Jamaica, 1976 seven gunmen storm Bob Marley’s house, machine guns blazing. The reggae superstar survives, but the gunmen are never caught. From the acclaimed author of The Book of Night Women comes a dazzling display of masterful storytelling exploring this near-mythic event. Spanning three decades and crossing continents, A Brief History of Seven Killings chronicles the lives of a host of unforgettable characters – slum kids, one-night stands, drug lords, girlfriends, gunmen, journalists, and even the CIA. Gripping and inventive, ambitious and mesmerising, A Brief History of Seven Killings is one of the most remarkable and extraordinary novels of the twenty-first century.

Director of the prize, Simon Savidge said “Having been a fly on the wall of many judges meetings I don’t think I have seen any discussions of shortlist to winner that have caused such lively debate. The strength of the shortlist, and indeed the longlist, this year once again shows that there are many, many fantastic books being written by LGBT authors that stretch a whole spectrum of themes, ideas, places and subjects.”

On winning the prize Marlon James said “I am so thankful to the prize, the judges and Foyles to be announced the winner in the prizes sixth year; six years ago I would not have been able to voice that I was LGBT, so to be recognised for that and for work the judges felt was great is fantastic.”

The Green Carnation Prize is a prize awarded to LGBT writers for any form of the written word, from memoir to fiction, poetry to non-fiction between October 2014 and September 2015. This year has seen the growth of the prize, to encompass works of translation, which only can be encouraged by a partnership with Foyles. The partnership sees Foyles offer event space in their new flagship store, with public events celebrating the prize to follow in 2016.

Announcements for the Green Carnation Prize 2016 will also be made in the spring, for updates on the prize please follow @TheGCPrize on Twitter.

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The Green Carnation Prize Shortlist 2015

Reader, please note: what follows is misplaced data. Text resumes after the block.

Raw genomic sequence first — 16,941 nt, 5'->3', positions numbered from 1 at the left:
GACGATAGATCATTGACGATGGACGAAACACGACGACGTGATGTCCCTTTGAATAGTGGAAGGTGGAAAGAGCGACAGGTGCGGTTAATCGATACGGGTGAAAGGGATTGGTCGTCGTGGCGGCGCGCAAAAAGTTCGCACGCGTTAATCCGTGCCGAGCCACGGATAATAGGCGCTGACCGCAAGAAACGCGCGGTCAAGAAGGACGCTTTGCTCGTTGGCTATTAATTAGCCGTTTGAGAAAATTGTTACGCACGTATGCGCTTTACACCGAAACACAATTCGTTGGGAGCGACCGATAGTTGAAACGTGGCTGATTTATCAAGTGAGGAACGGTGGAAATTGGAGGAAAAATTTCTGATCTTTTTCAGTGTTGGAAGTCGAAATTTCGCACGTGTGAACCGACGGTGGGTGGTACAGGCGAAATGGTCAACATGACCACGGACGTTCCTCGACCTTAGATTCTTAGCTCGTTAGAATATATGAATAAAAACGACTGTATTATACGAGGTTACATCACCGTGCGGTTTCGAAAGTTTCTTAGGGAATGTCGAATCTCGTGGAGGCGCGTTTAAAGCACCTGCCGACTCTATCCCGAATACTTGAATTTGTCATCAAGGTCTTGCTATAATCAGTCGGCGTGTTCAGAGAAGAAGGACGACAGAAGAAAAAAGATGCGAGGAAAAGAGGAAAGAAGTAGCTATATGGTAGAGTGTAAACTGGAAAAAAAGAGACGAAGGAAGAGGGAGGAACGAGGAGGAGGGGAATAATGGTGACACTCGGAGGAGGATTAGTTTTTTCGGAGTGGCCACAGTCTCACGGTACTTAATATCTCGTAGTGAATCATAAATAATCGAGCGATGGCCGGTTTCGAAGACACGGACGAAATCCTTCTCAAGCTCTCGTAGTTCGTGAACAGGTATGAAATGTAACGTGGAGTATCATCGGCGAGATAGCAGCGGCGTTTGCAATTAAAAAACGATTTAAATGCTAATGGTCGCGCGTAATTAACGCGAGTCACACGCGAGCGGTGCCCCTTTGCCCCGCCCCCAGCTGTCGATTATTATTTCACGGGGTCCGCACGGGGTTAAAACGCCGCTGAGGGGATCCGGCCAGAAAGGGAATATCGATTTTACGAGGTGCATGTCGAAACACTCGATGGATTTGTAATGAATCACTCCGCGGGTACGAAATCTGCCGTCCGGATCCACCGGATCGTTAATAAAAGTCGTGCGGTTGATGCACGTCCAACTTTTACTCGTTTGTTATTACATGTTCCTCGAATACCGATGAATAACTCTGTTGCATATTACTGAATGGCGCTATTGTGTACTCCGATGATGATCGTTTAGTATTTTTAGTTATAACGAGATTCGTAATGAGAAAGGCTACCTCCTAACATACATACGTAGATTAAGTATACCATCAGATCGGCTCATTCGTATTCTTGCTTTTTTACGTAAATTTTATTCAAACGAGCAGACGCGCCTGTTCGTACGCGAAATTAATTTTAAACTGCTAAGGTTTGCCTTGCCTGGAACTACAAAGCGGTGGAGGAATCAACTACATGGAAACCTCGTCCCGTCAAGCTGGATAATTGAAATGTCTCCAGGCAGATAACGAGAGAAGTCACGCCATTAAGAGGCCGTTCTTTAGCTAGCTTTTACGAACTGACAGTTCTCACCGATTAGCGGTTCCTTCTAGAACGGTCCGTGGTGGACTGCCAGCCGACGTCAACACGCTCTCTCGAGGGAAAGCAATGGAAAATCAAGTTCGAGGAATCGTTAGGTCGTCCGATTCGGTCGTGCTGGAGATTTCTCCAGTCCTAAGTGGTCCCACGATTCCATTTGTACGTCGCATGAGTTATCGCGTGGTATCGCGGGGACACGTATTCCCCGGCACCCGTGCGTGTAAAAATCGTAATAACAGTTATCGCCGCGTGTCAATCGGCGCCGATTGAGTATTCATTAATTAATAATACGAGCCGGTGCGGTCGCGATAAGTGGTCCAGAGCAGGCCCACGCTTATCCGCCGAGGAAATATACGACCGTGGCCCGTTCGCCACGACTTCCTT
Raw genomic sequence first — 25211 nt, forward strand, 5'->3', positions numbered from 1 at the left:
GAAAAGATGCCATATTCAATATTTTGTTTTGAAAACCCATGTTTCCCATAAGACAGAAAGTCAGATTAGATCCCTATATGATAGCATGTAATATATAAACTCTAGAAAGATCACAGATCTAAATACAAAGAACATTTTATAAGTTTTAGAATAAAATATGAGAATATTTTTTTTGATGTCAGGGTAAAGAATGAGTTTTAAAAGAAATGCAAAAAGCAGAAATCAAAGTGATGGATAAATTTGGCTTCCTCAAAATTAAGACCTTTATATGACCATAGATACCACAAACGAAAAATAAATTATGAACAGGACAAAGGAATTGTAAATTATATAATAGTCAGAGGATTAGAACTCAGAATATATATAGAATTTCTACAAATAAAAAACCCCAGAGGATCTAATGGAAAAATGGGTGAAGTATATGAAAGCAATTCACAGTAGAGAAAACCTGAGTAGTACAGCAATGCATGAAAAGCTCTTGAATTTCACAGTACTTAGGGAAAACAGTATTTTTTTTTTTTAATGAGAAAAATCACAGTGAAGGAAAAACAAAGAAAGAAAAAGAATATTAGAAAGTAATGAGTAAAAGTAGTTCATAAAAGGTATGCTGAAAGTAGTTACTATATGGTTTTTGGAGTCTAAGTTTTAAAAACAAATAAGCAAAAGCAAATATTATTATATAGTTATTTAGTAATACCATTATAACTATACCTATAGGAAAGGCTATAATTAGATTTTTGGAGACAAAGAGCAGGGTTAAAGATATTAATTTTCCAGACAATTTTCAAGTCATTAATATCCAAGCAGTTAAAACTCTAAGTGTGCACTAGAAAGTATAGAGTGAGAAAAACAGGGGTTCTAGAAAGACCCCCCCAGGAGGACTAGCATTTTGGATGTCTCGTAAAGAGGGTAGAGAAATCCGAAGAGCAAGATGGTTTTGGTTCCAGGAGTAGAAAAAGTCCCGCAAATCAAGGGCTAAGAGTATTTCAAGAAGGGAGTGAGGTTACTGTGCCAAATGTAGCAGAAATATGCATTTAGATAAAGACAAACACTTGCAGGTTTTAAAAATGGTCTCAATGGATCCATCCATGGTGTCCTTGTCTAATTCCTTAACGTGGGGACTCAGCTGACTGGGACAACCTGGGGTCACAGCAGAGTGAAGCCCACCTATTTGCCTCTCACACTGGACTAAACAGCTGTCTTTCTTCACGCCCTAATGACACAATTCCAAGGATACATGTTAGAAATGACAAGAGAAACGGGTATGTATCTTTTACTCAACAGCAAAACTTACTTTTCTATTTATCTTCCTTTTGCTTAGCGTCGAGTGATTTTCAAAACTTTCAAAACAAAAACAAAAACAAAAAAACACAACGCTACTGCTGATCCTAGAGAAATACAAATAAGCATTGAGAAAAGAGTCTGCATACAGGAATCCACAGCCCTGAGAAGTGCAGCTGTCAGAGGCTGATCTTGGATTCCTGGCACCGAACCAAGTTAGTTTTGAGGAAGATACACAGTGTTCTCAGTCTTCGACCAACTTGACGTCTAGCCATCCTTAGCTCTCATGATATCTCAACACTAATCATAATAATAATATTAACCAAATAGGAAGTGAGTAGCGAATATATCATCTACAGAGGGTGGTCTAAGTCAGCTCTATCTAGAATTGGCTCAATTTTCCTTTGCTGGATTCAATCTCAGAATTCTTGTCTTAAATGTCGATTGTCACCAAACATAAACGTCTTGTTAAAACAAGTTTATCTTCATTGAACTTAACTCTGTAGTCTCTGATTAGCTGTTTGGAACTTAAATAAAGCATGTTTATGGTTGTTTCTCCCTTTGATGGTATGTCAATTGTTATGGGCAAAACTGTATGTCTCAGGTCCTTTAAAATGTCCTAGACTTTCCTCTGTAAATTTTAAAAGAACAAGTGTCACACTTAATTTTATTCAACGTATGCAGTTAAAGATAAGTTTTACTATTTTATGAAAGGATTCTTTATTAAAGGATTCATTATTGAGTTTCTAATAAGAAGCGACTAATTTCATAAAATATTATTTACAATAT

The six shortlisted titles celebrating LGBT writing have been announced after hours of debates between the judges over an exceptionally strong longlist. Once again with a list including fiction; from debut novelists to well established literary faces, non-fiction; from investigations into the modern drugs world to a memoir of a mother’s illness, from Victorian London to Jamaica, the Green Carnation proves itself as one of the most diverse prizes.

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  • Sophie and the Sibyl – Patricia Duncker (Bloomsbury)
  • A Place Called Winter – Patrick Gale (Tinder Press)
  • Chasing the Scream – Johann Hari (Bloomsbury Circus)
  • A Brief History of Seven Killings – Marlon James (OneWorld)
  • Mrs Engels – Gavin McCrea (Scribe)
  • Stammered Songbook – Erwin Mortier (Pushkin Press)

Chair of the judges for 2015, author Niven Govinden said of the shortlist “After a lively and robust debate, we’re proud to unveil our shortlist, which we feel represents the best of the best: books that excel and incite passion in the reader.”

Simon Heafield, Marketing Manager for the prize’s partner Foyles said “We’re very proud to play a part in promoting a shortlist of such quality. Indeed, most are books we’ve been actively promoting instore this year so we’re delighted that readers will again be given good reason to investigate them further.”

The Green Carnation Prize is a prize awarded to LGBT writers for any form of the written word, in any genre, including novels in translation. This year sees the second year of the prize’s partnership with Foyles bookshops. The partnership will see Foyles offer event space in their flagship store to host the award ceremony on Tuesday December the 8th 2015, with public events celebrating the prize to follow around the UK in 2016.